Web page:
In today's patent application we're able to see the evolutionary process of this
game changing MacBook design beginning with focusing on a hybrid design
where the first changes could come to the trackpad area while keeping the
traditional keyboard intact.

The Dynamic Input Surface

Apple's MacBook hybrid design would include what Apple calls a 'dynamic input
surface ' which comprises a metal contact portion defining an input area, and a
group of indicators selectively illuminated based on a gesture performed on the
metal contact portion. A size of the input area dynamically varies based on the
gesture, and the group of indicators indicates a boundary of the input area.

They hybrid MacBook metal casing comprises a partially-flexible contact

portion, a keyboard assembly positioned within the metal casing, and a
dynamic input surface on the metal casing. The dynamic input surface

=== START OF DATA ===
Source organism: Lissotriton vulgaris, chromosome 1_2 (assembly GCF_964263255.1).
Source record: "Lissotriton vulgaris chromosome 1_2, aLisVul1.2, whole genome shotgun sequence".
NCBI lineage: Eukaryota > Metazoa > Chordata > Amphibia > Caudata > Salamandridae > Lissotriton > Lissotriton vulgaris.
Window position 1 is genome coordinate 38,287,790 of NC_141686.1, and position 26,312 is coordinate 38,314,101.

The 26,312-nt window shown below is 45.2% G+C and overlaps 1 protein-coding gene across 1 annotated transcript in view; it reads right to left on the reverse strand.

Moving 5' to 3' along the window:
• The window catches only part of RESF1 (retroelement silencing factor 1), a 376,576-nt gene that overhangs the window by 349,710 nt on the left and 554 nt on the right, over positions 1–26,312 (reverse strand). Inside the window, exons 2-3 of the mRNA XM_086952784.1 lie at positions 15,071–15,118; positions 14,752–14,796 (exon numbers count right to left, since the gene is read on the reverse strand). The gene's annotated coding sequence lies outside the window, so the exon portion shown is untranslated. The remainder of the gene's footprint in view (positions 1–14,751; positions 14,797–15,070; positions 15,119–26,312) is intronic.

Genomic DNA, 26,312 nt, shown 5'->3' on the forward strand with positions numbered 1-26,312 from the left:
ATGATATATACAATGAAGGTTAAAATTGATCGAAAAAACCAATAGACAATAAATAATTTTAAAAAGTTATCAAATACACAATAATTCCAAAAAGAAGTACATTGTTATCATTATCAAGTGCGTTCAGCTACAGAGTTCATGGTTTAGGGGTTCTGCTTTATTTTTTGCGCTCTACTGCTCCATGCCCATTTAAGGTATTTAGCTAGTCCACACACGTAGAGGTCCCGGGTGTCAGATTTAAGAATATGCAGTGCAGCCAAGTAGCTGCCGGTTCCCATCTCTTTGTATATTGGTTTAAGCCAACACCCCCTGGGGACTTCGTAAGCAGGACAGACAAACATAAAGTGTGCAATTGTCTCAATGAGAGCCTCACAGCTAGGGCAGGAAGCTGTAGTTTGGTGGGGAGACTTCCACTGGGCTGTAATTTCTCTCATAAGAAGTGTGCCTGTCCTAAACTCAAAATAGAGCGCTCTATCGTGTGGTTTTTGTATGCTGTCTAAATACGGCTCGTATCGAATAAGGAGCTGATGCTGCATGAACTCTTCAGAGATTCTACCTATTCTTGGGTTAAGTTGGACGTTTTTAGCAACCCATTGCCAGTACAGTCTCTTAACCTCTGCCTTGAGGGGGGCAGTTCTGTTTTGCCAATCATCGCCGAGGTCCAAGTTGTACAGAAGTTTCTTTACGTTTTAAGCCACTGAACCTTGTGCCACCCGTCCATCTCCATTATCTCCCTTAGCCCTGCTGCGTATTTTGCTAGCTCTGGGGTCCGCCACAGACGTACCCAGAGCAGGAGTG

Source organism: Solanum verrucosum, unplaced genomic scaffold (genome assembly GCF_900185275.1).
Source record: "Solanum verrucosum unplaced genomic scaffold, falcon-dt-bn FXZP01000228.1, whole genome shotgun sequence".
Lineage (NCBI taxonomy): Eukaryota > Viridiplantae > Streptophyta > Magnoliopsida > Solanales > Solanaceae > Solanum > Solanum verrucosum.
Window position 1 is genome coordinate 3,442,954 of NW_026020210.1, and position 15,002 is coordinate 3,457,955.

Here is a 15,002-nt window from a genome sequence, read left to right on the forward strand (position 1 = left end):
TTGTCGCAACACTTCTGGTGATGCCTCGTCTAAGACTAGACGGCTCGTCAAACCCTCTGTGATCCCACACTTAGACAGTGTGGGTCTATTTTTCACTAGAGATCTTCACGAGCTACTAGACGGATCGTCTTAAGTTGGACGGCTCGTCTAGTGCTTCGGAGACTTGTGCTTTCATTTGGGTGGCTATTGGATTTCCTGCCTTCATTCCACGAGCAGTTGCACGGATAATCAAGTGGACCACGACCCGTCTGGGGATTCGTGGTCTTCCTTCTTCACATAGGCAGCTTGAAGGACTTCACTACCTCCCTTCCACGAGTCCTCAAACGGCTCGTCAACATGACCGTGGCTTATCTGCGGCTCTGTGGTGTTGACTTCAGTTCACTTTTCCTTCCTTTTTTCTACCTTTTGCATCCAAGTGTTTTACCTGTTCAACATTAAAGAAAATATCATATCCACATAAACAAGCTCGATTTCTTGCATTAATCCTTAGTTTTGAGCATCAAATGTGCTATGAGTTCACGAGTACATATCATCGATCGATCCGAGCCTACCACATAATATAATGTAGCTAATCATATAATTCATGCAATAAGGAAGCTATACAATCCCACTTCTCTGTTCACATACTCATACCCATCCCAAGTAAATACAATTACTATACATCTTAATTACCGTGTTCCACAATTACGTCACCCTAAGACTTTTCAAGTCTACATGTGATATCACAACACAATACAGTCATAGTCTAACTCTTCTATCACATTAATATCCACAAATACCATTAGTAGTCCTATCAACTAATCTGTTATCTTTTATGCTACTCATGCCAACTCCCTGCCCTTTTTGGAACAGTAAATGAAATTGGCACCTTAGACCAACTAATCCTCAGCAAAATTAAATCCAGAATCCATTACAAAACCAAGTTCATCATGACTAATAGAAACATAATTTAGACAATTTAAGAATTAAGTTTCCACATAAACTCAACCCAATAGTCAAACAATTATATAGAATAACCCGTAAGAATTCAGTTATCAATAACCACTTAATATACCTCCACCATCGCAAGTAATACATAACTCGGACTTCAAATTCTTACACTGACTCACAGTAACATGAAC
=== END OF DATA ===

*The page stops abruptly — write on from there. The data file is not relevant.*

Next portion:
comprises a group of indicators, and an adjustable input area bounded by an
illuminated subset of the group of indicators.
The patent covers a method for reconfiguring a dynamic input surface of a
future MacBook. The method comprises illuminating a boundary of an input
area of the dynamic input surface, where the input area comprises a part of a
contact surface. The method also comprises receiving at least one gesture
within or on the boundary of the input area, adjusting at least one of a position
or a size of the input area of the dynamic input surface based on the
gesture, and varying the illumination of the boundary accordingly.

Apple's patent FIG. 6A noted above shows a top view of a MacBook that
includes a dynamic input surface; In patent FIG. 6B the MacBook is shown prior
to resizing the dynamic input surface while FIG. 6C shows the MacBook
subsequent to resizing the dynamic input surface with touch gestures.
The boundary lines #232 of FIG. 6A above may be formed by illuminating select
holes #220 extending through contact portion using light guide layer and/or light
source or through the use of any other suitable indicators.
To interact with the input surface and/or MacBook, a user must touch and/or
form contact point(s) within the input area #202 defined by the boundary lines.
Portions of the MacBook's input surface positioned outside of an input area may
be deactivated or temporarily inoperable, such that a user may not interact with